Monday, December 15, 2008

Obama Offers Hope to Romania’s Gypsies

BalkanInsight.com

Romania's Gypsies, or Roma, once enslaved like African-Americans, and still struggling to overcome deep-seated prejudice seem particularly inspired by Barack Obama’s victory in the US Presidential Election. "When I saw Obama on TV, my heart swelled with joy. I thought he was one of us Gypsies because of his skin color," Maria Savu told the Associated Press news agency.

Her infant grandson, Obama Sorin Ilie Scoica, was born in the central Romania village of Rusciori.

Little Obama is the third child of a poor family that barely gets by on 200 lei (€45) a month in welfare benefits.

He came into the world on November 4, the day Americans voted in their new multiracial president-elect, and Savu, 43, told the Evenimentul Zilei newspaper she hopes his name will bring him luck.

Banel Nicolita, a member of Romania's national soccer team, is a Gypsy who comes from a family of eight who once lived in a house made of mud. His accomplishments, against all odds, have earned him the nickname "the Obama of Romanian football."

Romania officially is home to 500,000 Gypsies, or Roma, although it's widely believed that there are really at least twice as many. Many people of Roma extraction don't declare their ethnicity due to widespread prejudice, and many live in poverty.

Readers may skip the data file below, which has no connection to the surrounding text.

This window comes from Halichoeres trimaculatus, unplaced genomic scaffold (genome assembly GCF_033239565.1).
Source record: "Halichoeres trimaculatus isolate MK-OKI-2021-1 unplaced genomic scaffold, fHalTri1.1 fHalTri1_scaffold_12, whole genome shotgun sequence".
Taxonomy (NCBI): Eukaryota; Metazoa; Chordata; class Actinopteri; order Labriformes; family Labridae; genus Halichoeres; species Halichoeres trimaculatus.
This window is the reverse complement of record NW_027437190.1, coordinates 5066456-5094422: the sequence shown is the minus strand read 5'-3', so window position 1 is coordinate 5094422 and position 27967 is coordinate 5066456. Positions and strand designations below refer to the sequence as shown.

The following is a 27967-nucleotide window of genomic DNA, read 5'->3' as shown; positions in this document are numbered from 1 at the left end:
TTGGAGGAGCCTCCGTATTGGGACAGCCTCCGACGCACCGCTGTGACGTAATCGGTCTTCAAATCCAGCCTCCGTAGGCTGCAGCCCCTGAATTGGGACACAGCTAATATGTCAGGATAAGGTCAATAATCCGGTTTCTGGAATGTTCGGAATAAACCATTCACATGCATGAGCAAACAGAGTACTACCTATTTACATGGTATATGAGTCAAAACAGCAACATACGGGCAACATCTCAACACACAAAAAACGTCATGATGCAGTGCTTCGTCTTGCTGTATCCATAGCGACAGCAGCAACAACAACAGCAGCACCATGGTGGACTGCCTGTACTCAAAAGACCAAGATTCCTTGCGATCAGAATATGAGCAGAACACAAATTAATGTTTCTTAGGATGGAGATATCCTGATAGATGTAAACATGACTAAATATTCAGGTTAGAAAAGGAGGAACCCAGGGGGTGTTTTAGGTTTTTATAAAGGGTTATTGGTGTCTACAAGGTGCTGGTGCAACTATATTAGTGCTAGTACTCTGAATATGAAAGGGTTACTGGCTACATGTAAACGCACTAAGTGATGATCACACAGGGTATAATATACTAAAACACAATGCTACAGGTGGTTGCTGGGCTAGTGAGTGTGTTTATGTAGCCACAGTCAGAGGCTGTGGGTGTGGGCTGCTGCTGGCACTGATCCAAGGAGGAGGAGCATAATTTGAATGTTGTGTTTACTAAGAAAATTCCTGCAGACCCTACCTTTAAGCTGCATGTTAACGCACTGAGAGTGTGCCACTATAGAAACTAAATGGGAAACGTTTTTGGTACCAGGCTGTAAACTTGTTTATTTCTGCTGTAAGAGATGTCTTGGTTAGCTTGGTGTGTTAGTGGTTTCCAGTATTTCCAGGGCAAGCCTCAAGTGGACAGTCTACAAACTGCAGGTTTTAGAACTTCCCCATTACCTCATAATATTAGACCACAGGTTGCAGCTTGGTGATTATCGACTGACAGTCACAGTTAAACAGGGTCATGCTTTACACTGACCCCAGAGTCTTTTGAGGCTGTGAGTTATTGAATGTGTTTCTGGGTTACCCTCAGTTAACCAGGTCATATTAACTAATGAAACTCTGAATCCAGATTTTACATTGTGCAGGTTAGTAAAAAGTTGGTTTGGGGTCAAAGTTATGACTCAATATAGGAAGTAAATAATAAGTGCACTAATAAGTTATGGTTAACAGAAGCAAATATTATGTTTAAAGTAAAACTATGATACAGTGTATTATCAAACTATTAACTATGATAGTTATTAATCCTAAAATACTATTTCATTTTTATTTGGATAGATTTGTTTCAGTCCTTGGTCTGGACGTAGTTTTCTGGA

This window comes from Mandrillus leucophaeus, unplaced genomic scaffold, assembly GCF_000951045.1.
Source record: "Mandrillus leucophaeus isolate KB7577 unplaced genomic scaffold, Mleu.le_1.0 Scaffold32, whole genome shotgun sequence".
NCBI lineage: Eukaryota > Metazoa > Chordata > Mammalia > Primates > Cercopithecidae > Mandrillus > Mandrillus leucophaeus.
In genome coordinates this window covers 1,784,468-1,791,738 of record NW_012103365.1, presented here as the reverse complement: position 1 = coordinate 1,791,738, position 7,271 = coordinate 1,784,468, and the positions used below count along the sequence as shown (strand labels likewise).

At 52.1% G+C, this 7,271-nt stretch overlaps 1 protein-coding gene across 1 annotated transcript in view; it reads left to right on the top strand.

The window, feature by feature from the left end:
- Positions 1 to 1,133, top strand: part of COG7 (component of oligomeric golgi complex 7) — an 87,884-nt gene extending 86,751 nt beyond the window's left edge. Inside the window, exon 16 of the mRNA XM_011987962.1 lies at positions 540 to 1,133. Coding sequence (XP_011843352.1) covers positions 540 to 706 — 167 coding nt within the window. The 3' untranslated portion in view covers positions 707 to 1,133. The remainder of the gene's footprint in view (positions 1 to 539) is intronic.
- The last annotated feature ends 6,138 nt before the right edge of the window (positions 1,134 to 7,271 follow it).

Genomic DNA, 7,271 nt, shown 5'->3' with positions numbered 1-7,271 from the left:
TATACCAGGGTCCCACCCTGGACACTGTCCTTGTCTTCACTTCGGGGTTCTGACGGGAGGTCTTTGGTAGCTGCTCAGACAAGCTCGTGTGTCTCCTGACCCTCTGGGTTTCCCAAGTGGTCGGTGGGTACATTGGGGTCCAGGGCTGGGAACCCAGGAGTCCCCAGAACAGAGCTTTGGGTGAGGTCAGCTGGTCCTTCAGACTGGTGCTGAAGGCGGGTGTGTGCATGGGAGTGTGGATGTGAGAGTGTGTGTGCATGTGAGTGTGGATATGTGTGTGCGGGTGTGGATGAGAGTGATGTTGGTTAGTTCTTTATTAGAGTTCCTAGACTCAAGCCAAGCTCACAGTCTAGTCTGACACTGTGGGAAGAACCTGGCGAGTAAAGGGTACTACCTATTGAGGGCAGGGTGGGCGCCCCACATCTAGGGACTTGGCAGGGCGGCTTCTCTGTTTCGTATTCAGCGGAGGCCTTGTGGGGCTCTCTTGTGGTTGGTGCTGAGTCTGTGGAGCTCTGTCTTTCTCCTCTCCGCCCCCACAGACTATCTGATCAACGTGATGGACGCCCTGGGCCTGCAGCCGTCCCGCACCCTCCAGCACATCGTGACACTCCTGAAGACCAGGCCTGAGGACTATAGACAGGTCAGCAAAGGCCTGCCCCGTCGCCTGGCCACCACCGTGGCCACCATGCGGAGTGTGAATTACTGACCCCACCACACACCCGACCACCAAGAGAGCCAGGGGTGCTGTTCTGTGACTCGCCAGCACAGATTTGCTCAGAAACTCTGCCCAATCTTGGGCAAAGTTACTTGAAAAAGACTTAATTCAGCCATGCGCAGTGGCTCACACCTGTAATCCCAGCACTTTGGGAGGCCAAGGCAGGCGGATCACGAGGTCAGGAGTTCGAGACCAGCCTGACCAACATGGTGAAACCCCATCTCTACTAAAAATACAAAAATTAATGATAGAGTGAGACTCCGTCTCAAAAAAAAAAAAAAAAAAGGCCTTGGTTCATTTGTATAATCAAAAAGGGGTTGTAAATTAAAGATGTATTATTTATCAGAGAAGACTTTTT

The European Union's Fundamental Rights Agency says Gypsies also suffer routine discrimination in education, employment, health services and housing — just a few of the reasons so many identify with the struggles of American blacks.

"Obama's victory is a motivation for us," said Gruia Bumbu, chairman of the National Agency for the Roma.

Like African-Americans, Gypsies were slaves until roughly the same time in the 19th century. But the Roma never launched a broad civil rights movement, and today, Bumbu said, "we are 20 to 30 years behind."

"When you see that an African-American becomes president, it shows you that the dreams can turn into reality," he said. "It's like seeing the light at the end of the tunnel, the fight for equal opportunities can have a happy ending."

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